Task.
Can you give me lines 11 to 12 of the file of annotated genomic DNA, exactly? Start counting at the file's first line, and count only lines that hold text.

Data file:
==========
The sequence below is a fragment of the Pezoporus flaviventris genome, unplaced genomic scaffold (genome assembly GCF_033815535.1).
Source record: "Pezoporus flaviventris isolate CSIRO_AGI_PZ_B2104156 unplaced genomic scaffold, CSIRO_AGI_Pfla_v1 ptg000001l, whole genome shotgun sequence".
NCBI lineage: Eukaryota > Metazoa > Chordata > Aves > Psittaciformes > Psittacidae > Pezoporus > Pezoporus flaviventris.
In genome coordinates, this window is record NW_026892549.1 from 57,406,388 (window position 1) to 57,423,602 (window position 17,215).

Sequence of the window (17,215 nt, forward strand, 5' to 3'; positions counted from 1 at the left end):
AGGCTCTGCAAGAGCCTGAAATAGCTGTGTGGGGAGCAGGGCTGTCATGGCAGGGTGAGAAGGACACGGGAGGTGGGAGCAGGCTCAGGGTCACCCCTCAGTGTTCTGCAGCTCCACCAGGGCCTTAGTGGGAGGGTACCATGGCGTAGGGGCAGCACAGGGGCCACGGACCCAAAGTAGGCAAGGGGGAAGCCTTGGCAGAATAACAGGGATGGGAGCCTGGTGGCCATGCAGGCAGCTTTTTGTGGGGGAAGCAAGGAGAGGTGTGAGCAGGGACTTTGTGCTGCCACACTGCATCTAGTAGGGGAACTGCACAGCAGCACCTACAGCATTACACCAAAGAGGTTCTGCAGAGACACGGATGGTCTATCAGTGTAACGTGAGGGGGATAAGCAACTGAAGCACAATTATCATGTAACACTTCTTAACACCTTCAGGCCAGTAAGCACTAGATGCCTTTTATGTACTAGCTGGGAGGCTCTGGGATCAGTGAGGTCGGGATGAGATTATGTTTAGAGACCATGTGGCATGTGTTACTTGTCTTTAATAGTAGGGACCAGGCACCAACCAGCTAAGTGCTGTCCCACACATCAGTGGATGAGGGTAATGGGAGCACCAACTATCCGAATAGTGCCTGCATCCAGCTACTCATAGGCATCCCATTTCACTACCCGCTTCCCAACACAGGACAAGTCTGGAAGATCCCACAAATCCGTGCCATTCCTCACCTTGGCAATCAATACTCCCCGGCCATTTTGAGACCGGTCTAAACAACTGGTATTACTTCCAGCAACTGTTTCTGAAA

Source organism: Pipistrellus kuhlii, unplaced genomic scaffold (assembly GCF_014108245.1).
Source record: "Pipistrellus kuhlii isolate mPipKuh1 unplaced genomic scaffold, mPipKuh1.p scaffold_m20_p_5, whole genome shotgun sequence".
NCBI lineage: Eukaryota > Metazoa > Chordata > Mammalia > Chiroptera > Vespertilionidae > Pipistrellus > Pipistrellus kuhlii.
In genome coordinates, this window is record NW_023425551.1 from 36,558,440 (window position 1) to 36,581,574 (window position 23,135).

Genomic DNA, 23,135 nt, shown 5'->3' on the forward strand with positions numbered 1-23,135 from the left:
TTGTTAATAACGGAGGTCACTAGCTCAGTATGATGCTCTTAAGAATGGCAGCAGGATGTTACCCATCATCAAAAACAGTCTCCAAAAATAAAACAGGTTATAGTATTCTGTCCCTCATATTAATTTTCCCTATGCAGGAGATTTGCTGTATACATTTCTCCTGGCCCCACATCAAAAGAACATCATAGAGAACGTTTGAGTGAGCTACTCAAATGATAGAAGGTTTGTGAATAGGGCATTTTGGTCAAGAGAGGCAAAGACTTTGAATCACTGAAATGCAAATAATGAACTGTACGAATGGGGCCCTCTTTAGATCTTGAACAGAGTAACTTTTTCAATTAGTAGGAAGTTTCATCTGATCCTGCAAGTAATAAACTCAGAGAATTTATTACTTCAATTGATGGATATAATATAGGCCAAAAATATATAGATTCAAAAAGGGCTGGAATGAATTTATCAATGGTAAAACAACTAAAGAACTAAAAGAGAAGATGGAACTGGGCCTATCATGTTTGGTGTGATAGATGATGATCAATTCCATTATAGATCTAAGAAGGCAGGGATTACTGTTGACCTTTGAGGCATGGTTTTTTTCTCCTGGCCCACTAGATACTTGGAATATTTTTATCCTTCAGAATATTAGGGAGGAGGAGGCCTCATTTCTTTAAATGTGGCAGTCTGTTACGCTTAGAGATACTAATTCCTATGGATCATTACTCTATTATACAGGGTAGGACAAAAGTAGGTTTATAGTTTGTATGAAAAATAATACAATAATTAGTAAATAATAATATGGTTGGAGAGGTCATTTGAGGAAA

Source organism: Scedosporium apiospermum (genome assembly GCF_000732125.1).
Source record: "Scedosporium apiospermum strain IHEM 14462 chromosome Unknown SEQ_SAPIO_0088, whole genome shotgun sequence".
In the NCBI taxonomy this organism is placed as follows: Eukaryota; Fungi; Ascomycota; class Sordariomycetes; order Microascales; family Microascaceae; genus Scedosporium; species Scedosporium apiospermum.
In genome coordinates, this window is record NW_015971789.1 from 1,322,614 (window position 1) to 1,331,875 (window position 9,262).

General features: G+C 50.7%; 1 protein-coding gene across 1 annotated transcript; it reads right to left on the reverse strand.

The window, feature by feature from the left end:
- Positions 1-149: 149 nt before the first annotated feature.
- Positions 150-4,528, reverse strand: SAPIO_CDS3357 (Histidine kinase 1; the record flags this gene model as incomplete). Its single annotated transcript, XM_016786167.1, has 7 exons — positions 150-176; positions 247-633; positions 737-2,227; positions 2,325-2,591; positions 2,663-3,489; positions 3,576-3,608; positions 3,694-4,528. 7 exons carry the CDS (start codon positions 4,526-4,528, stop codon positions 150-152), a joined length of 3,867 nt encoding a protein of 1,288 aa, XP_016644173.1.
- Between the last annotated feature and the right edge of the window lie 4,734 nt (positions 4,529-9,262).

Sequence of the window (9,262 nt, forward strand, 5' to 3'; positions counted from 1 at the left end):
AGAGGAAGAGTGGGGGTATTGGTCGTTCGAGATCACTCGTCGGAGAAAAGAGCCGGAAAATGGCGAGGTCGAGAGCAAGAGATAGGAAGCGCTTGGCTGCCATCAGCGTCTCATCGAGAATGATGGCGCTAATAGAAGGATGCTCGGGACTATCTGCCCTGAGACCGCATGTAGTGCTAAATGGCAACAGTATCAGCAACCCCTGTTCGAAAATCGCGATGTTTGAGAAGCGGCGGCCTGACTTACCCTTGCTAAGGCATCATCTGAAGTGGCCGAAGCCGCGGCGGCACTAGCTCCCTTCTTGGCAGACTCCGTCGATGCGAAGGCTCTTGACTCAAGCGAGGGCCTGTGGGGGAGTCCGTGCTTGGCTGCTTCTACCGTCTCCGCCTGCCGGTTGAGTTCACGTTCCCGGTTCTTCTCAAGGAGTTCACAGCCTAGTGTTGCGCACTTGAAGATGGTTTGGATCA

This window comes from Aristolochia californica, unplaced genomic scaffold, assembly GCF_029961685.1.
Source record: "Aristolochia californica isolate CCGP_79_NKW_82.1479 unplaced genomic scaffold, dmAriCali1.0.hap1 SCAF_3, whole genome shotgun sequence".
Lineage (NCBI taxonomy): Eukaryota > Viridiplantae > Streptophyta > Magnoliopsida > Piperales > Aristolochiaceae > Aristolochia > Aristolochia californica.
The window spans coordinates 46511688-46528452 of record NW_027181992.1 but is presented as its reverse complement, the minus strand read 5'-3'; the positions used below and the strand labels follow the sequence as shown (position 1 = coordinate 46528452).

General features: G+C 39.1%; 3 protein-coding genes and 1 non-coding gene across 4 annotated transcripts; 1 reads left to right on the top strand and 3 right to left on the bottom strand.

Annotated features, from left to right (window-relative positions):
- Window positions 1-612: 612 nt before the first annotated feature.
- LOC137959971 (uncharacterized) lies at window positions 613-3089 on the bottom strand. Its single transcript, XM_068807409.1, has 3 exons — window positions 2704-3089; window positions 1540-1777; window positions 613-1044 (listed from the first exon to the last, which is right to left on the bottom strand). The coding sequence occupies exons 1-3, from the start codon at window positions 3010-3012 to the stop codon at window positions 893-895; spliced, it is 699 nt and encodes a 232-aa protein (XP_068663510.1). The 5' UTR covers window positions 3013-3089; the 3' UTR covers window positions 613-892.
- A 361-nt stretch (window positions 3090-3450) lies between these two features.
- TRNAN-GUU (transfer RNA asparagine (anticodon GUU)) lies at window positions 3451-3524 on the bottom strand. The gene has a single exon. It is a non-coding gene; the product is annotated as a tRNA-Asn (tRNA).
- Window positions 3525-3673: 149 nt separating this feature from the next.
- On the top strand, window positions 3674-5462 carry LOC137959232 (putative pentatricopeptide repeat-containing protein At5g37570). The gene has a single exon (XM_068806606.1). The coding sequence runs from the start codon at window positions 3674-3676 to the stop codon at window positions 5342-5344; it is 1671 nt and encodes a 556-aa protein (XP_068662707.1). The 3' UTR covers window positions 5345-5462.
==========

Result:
Genomic DNA, 23,135 nt, shown 5'->3' on the forward strand with positions numbered 1-23,135 from the left:
TTGTTAATAACGGAGGTCACTAGCTCAGTATGATGCTCTTAAGAATGGCAGCAGGATGTTACCCATCATCAAAAACAGTCTCCAAAAATAAAACAGGTTATAGTATTCTGTCCCTCATATTAATTTTCCCTATGCAGGAGATTTGCTGTATACATTTCTCCTGGCCCCACATCAAAAGAACATCATAGAGAACGTTTGAGTGAGCTACTCAAATGATAGAAGGTTTGTGAATAGGGCATTTTGGTCAAGAGAGGCAAAGACTTTGAATCACTGAAATGCAAATAATGAACTGTACGAATGGGGCCCTCTTTAGATCTTGAACAGAGTAACTTTTTCAATTAGTAGGAAGTTTCATCTGATCCTGCAAGTAATAAACTCAGAGAATTTATTACTTCAATTGATGGATATAATATAGGCCAAAAATATATAGATTCAAAAAGGGCTGGAATGAATTTATCAATGGTAAAACAACTAAAGAACTAAAAGAGAAGATGGAACTGGGCCTATCATGTTTGGTGTGATAGATGATGATCAATTCCATTATAGATCTAAGAAGGCAGGGATTACTGTTGACCTTTGAGGCATGGTTTTTTTCTCCTGGCCCACTAGATACTTGGAATATTTTTATCCTTCAGAATATTAGGGAGGAGGAGGCCTCATTTCTTTAAATGTGGCAGTCTGTTACGCTTAGAGATACTAATTCCTATGGATCATTACTCTATTATACAGGGTAGGACAAAAGTAGGTTTATAGTTTGTATGAAAAATAATACAATAATTAGTAAATAATAATATGGTTGGAGAGGTCATTTGAGGAAA